Monday, January 9, 2012

The Best/Worst of 2011 #1 is...

If there's been a theme running throughout the Best/Worst of 2011, it's been that each selection tends to be a mixture of entertaining, and horrible. So, if anyone wanted to guess the top spot, the #1 Best/Worst thing of 2011, they would be smart to look for something that is the most entertaining, and simultaneously, the most horrific. And when you come down to it, there's only one entity that could possibly fulfill those requirements:
From left to right: Not Gonna Win, Not Gonna Win, Not Gonna Win, Not Gonna Win, Not Gonna Win, Not Gonna Win,and Not Gonna Win. Not pictured: Not Gonna Win, Not Gonna Win.
Of course, it's these bozos: the Candidates for the 2012 Republican nomination for President of the United States. As a group, they're uninformed, disingenuous, and vile. Individually, they're hilarious. Somehow, once the dust of the nomination process settles, one of them will earn 45% of the national vote by virtue of being the official pick. Good grief.

Now, let's start with the general thesis statement of the Republican Party of 2011-2012: they absolutely, positively must win the election in 2012. Or more precisely, Barack Obama must lose. This is the top priority of the GOP, more than fixing the economy, more than corralling the deficit, more than creating the jobs so many congressmen promised to deliver when they were elected in the 2010 mid-terms. Is this a crazy bit of political paranoia? Well... no.
Now, let's set aside whether or not you think this is a sound strategy in the short term (or even in the long term). If this is the Republican mission, it would stand to reason that the party would be trying to figure out who has the best chance of defeating President Obama this November.

This is not what the Republicans have been doing.

First, let's look at some data-- specifically at head-to-head polls pitting Obama vs. each Republican candidate. (I'm reasonably sure the data are recent, but the lack of dates on the main page is annoying) The results are interesting: when putting Obama up against a "generic" Republican, only one poll shows a result outside of the margin of error. So, President Obama is vulnerable. In the head-to-head matchups, however, only one candidate comes close to the President: Mitt Romney. So, it would stand to reason that Romney has a lot of Republican support, right?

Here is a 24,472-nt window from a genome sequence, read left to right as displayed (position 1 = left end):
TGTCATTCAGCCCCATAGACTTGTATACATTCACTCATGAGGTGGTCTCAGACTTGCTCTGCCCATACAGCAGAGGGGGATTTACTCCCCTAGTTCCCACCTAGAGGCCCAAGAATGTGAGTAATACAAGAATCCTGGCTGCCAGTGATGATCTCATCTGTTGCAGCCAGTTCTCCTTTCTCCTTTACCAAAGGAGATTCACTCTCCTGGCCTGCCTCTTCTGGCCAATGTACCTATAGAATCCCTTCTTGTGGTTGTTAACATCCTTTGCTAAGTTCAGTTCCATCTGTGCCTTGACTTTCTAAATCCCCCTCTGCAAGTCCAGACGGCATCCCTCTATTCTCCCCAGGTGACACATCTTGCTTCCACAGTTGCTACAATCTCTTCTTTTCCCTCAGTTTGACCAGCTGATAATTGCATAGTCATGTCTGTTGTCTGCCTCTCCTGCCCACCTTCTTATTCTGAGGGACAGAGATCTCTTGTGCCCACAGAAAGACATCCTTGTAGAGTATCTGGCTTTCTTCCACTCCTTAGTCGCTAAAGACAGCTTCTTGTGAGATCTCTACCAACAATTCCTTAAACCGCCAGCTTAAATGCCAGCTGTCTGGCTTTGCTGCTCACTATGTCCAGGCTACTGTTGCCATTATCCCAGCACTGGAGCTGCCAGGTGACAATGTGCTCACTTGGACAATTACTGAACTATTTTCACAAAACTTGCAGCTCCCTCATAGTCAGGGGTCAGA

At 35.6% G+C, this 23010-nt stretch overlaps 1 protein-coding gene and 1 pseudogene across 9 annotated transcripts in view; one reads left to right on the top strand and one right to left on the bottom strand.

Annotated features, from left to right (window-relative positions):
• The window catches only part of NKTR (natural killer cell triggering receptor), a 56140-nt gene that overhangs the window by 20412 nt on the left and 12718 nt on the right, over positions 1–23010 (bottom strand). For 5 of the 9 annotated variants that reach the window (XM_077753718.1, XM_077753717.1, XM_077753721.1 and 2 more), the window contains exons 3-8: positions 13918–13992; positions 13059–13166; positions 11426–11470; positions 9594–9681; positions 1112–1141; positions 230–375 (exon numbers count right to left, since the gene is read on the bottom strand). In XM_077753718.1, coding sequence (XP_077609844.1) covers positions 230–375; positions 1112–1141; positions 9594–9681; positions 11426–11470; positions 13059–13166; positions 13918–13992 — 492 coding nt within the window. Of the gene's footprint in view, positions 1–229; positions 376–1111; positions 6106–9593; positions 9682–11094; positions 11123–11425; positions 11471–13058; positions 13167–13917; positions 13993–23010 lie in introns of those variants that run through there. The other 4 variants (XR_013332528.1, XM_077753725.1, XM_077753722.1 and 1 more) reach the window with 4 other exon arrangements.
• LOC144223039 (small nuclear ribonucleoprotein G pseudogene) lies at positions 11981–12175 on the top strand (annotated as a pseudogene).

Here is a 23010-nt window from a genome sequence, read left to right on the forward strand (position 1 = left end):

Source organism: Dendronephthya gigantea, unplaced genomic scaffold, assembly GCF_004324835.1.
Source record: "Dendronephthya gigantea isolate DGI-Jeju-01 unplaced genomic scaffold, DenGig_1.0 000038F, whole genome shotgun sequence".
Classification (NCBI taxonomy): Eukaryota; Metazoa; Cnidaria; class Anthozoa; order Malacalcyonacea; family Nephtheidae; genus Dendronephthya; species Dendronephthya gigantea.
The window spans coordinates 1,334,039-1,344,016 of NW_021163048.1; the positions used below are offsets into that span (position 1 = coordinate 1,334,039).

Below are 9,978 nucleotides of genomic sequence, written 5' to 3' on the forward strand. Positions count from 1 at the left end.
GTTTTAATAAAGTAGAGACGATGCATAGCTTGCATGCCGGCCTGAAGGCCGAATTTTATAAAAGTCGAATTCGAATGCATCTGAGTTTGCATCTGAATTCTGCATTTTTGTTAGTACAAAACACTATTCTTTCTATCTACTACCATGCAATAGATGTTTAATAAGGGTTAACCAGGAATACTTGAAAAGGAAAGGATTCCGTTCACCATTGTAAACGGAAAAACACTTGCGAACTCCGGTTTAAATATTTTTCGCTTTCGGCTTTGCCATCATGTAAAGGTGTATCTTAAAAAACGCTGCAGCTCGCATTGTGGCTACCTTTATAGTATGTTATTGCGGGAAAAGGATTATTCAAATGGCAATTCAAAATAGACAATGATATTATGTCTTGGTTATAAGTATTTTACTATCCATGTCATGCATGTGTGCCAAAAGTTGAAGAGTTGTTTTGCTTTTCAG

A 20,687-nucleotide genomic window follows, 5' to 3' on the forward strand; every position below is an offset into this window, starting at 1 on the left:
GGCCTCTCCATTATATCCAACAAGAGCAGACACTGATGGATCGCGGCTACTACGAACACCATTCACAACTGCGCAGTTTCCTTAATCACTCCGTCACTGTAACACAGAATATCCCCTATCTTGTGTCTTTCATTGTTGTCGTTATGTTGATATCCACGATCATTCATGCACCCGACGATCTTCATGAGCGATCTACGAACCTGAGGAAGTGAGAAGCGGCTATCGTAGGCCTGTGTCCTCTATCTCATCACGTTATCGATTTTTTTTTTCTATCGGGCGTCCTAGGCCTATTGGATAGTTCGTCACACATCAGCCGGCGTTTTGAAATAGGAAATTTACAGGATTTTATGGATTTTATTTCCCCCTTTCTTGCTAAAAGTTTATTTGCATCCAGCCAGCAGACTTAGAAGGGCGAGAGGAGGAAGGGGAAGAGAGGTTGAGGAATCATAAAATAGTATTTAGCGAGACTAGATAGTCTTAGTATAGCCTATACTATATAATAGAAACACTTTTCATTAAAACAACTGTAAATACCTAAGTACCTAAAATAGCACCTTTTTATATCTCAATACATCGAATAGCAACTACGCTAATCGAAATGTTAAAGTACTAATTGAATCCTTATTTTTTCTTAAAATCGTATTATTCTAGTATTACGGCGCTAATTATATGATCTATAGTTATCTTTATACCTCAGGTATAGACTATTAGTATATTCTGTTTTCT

Chart cribbed from here.
Yup, he's only recently started polling above 30%. The field breaks down as such:
You might ask yourself: how is a prospective Republican primary voter to choose between so many... um... attractive candidates? How silly a question! You can just watch one of the fifty BILLION debates the candidates have attended.
"Quick! Let's get in some pandering before the debate begins!"
Okay, I'm exaggerating. In reality, there have been around twenty debates featuring a relevant swath of candidates since May of last year. That excludes the handful of "Lincoln-Douglas" style debates that have taken place featuring only two candidates per. With all the debating going on, surely the percentage of undecided voters has nose-dived, right?

Not so much. Okay, grain of salt; it was difficult for me to find polling data that included undecided voters, and went back far enough to make it a meaningful look. However! Last June, a poll of GOP voters in South Carolina returned a 9% undecided rate. The same poll on January 7... returned a 9% undecided rate. Decisive! (But seriously, if anyone finds better data, I'd love to look at it, because I am a nerd.)

Meanwhile, the top of the list keeps shifting around, with every candidate having their day in the sun (well, except for Huntsman and Johnson, but still). I think if you took them in order of peak, it would go something like: Bachmann, Perry, Cain, Gingrich, and now, Santorum, with Paul poised to catch the next big wave (thanks in part to Kelly Clarkson). Yes, the Republicans can't quite up and commit to the one person who has a chance at fulfilling that #1 Republican goal, so they keep desperately turning over rocks in the hopes that the Perfect Candidate will emerge. Of course, if all those things creeping around under rocks could stand the sunlight to begin with, they wouldn't be under rocks. So, what I'm trying to say is, good luck with that, Republicans!
There's still time...
The theater of it all is excellent, though, and that makes it Best. The people themselves? Ugh. Worst. And that's how you become the Best/Worst of 2011.

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